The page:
What about the role of bats?
- For sure, many species of bats in China carry coronaviruses
- Chinese researchers found coronaviruses with genetic sequences close to the human CoVid-19 in caves in Yunnan
- Similarly coronaviruses with genetic sequences close to the human CoVid-19 have also been found in other countries including Thailand and Cambodia
- The problem is that the genetic similarity with the bat virus is not as high as found with bat virus in both SARS and MERS and, this genetic data is really not conclusive
How to explain that a bat virus could suddenly infect humans?
- One missing piece of the jigsaw is why should a bat virus, which is harmless to bats, ‘out of the blue’ be able to infect humans?
- We know that the virus can only get into our cells by sticking to them and taking over the complex mechanisms to then enter cells: these bits of the virus were not though to be naturally present in the bat.
- How did this genetic change in the bat virus occur to make them more likely to infect us, some argued that would have required this to have been ‘manufactured’ in a lab
- However in 2020 detailed analysis of other coronaviruses isolated from bats and pangolins had demonstrated the some of these properties were available.
- Why this research is important is that it argues against one aspect of the laboratory error theory
- That theory was that the CoVid-19 virus emerged from the Wuhan laboratory’s genetic research
- Further that without such research, the CoVid-19 virus would not have had the ability to enter and infect humans
And what is the evidence that CoVid-19 comes from a laboratory leak?
- Some of this was gathered by the team of World Health organisation (WHO) scientists who had been given some access to some of the Chinese laboratory data and other results.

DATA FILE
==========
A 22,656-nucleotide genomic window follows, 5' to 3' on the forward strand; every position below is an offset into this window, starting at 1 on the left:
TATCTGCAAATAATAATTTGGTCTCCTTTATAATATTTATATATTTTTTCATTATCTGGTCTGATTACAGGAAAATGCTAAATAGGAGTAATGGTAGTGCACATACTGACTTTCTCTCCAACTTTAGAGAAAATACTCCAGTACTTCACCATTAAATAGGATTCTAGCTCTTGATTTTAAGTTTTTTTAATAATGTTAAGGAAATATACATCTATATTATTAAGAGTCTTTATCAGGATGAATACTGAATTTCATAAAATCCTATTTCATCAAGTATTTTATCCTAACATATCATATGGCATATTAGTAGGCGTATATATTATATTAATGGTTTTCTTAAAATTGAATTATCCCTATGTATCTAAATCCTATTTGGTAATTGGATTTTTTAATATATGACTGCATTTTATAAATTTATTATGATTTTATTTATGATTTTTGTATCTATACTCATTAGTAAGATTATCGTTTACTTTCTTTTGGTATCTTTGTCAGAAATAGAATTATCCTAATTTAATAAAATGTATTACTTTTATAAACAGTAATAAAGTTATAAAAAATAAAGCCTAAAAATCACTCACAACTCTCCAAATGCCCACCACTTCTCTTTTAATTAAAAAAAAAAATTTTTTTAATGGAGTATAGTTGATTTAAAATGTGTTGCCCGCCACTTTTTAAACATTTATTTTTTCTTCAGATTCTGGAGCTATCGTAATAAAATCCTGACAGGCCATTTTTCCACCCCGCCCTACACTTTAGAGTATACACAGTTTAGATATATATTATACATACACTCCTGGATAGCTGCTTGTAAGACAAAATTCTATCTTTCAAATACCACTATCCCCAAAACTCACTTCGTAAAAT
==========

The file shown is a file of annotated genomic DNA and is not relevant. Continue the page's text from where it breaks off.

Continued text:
- The first is the obvious coincidence is that the epidemic started in the area containing the world famous coronavirus research lab – but the answer is that the lab was there because it was close to the bat caves where they needed to be
- The Wuhan Institute of Virology reported that their research showed no match between the bat coronaviruses they were investigating and the CoVid-19 strains, but these actual records were not available to the WHO team investigating the origins of the pandemic
- There was a report in the Wall Street Journal in May this year suggesting that 3 lab workers in Wuhan had had a mysterious illness in November 2019
- There are no other sickness data from the workers in the laboratory in 2019 suggesting CoVid-19 infection, but one issue is whether “no data” means no data or no evidence
- There is however one fascinating piece of evidence was reported in in the National Geographic article this week!
- Between 2014 and 2019, the US National Institutes of Health had funded a collaborative research project between a research group in New York based ‘EcoHealth Alliance’ and Wuhan
- This research involved engineering a natural bat coronavirus and adding a spike protein so it could more easily enter human cells
- This is the same spike protein that has caused all the damage to humans
- A virological expert approached by National Geographic however dismissed this as irrelevant, as the bat coronavirus in this experiment was not the same as CoVid-19
Have laboratory leaks caused virus infections before?
- The short answer is yes!
- Indeed, the National Geographic article reported lab workers in several Asian countries working on CoVid-19 who had becoming infected
- By way of personal interest, the last case of smallpox in the world happened tragically from a laboratory error in Birmingham – and the junior doctor who cared for the woman who died became one of my closest research colleagues
My conclusion on if we will we ever get the answer?
- It is plausible that CoVid-19 could have spread from bats to other animals and then to humans, but the genetic data – whilst strong – is not absolute
- Conversely, the data suggesting a lab leak is all circumstantial – but cannot be discounted
- So I don’t see how this question – one of the most important to arise globally – can ever be properly answered